Not to forget that Japan invaded the Philippines during World War II, not because we were at war with them but because we were with America. And it cost the lives of one million Filipinos.

By the way, the first American Governor General after whom Taft Avenue is named, coined the phrase little brown brothers when he told McKinley that “our little brown brothers” would need “fifty or one hundred years” of close supervision “to develop anything resembling Anglo-Saxon political principles and skills.”

The point being that those who do not remember the past are doomed to repeat it. What purpose does recording history serve if people do not learn from it?

Speaking of the past, historical records suggest that the earliest direct Chinese contact with the Philippines was during the early years of the Sung Dynasty (962-1279). And surprise, surprise, Filipinos went to China before the Chinese came to the Philippines. Merchants from “Ma-i” (Mindoro) were said to be part of a luxury trade bringing to Guangzhou scents, ivory, coral, pearls, fine steel, tortoise shell, crystal, sea-turtle leather, cloths and other wares in exchange for gold, silver, coin strings, lead, tin, multi-colored silk and porcelain.


Does that seem like the pre-colonial Filipinos were uncivilized? And Western historians called them barbarians.

Ma-i traders arrived on the Canton coast in 982, not on a tribute mission but sailing directly with valuable merchandise for sale. The first Philippine tribute mission to China appears to have come from Butuan (P’u-tuan) which was described as a small country in the sea to the east of Champa (Vietnam) in March 1001.

Back then, a tribute mission was the Chinese idea of diplomacy where neighboring lands and tribes paid homage to the emperor through presents of pearls and aromatics. In return, the envoys were given brocaded court costumes encrusted with gold and jade, among others. The tributary states did not become colonies or part of the imperial system but were simply enlisted as independent states occupying their proper niche in the Chinese order.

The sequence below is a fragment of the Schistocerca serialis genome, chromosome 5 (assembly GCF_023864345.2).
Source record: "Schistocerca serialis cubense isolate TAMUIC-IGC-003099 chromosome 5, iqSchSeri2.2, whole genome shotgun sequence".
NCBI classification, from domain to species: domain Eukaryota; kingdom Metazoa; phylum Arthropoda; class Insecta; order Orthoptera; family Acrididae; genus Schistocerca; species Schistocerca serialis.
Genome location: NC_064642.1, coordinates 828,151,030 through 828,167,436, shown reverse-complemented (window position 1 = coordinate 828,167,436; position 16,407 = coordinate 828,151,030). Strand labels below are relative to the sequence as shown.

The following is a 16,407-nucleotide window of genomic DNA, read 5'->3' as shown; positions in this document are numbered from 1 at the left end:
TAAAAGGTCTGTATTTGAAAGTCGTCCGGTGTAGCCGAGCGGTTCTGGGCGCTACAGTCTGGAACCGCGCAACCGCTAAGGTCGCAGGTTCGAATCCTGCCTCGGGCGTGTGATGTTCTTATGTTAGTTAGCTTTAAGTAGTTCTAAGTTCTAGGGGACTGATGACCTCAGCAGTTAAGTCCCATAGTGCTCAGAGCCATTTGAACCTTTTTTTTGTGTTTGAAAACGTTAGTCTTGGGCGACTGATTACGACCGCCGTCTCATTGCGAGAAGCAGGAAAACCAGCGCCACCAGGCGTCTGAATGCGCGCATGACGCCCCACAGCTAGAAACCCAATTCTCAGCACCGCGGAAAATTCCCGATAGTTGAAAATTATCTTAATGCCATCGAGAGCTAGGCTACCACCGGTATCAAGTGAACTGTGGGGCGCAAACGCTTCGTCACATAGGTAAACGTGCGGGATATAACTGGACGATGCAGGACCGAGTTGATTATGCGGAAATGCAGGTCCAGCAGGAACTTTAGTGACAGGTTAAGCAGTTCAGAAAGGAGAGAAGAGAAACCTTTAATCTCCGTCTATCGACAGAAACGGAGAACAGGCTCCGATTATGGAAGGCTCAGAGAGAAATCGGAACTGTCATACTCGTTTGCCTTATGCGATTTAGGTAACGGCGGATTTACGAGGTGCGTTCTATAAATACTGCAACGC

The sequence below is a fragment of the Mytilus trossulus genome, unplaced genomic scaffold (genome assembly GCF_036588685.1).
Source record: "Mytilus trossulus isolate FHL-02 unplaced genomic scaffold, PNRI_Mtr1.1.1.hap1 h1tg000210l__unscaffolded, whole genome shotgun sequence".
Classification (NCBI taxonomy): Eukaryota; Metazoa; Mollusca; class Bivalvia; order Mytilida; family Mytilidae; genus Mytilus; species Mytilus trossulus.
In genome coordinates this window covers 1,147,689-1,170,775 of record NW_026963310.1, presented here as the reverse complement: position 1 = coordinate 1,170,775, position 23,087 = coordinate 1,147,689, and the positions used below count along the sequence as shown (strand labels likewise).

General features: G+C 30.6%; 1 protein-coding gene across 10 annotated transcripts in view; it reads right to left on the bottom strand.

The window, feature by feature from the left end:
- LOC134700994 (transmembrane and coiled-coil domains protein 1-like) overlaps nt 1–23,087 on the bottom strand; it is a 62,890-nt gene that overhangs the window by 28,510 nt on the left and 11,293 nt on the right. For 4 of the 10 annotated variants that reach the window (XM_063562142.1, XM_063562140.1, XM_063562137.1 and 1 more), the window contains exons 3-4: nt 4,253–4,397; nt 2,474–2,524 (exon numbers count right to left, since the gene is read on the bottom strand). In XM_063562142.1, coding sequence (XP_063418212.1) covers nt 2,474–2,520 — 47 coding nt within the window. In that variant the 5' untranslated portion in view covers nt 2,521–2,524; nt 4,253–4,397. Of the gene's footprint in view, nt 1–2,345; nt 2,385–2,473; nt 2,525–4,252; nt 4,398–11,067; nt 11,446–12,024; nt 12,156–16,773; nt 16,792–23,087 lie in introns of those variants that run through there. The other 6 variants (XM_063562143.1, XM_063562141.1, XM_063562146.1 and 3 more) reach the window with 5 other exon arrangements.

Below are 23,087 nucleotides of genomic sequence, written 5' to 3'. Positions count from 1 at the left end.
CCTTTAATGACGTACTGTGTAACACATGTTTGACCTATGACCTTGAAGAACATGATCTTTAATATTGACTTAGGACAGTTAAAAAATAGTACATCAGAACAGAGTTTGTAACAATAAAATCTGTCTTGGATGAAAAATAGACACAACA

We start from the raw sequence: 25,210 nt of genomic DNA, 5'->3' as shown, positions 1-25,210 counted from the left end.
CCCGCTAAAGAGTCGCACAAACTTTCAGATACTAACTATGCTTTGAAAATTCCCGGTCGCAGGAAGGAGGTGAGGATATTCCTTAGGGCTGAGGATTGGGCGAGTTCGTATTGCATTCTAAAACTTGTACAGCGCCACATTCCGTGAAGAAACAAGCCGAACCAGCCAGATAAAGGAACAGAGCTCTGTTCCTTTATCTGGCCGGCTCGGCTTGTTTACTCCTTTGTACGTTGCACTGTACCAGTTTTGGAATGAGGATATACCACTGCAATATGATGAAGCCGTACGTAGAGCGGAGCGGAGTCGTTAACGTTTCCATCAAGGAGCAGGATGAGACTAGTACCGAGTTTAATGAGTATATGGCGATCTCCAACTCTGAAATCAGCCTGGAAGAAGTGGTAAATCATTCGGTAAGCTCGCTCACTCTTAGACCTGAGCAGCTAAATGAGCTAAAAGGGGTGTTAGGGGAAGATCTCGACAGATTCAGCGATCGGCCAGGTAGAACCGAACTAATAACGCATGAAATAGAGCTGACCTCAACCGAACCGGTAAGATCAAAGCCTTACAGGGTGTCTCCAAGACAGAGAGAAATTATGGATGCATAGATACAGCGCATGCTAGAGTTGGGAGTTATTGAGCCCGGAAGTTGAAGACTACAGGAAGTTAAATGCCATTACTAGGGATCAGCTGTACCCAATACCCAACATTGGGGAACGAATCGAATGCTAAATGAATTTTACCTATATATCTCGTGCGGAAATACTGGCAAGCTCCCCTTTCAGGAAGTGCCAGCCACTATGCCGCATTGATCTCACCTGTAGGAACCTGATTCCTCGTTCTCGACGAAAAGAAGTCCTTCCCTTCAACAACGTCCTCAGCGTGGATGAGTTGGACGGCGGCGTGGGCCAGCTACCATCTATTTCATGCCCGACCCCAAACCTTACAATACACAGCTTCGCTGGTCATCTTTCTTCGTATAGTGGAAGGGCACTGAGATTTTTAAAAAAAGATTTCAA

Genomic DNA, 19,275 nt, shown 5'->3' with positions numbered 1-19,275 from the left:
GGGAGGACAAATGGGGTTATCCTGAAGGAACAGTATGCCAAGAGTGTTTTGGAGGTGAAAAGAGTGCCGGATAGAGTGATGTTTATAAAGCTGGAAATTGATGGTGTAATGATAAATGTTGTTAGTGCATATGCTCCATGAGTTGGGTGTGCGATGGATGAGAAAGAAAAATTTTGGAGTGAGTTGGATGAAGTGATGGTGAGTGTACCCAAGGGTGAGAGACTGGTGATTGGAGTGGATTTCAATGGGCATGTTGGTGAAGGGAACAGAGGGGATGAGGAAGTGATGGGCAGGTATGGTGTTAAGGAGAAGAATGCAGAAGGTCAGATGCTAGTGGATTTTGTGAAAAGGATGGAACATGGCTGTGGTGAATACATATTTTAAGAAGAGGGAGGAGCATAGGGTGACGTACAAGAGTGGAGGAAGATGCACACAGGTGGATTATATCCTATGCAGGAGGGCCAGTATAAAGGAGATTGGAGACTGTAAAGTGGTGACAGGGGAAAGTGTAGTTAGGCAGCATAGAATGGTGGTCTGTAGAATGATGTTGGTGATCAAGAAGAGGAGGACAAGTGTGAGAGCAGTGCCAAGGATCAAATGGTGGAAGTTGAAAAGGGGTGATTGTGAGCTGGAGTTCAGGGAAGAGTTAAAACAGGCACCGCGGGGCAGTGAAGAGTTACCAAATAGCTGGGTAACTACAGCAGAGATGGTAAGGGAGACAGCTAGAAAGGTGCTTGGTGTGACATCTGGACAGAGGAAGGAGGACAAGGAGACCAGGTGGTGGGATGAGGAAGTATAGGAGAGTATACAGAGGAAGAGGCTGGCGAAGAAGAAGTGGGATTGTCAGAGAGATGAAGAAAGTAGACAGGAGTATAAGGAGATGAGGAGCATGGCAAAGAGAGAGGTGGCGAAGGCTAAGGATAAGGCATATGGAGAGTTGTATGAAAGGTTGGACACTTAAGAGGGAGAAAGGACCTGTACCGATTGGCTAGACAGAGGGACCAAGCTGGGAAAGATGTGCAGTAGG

china7Doesn’t China still use trade today as a diplomatic weapon, dispensing favors in the form of investments and soft loans to both near and distant countries?

Fast forward to Mao Zedong’s Great Proletariat Cultural Revolution (1966-1976) marked by a violent class struggle “that saw countless politicians and intellectuals driven to their deaths, civilians killed in armed conflicts, and cultural relics and artefacts destroyed. The official death toll numbered more than 1.7 million.”

RCNS Exhibition, RCNS p105

Fifty years hence, the People’s Republic of China – once dubbed as the sleeping giant – has risen to become the second largest economy in the world and, according to Forbes, is set to overtake the US in 2018. While it has been criticized by Western media for unfair trade practices including intellectual property theft and protectionism, its socialist market economy has allowed the still communist state to finance an ambitious space program and initiate the creation of the Asian Infrastructure Investment Bank to rival the World Bank, while its Renminbi currency is undergoing the process of internationalization.

Sometime in 1817, Napoleon Bonaparte was supposed to have said, “China? There lies a sleeping giant. Let him sleep, for when he wakes he will move the world.”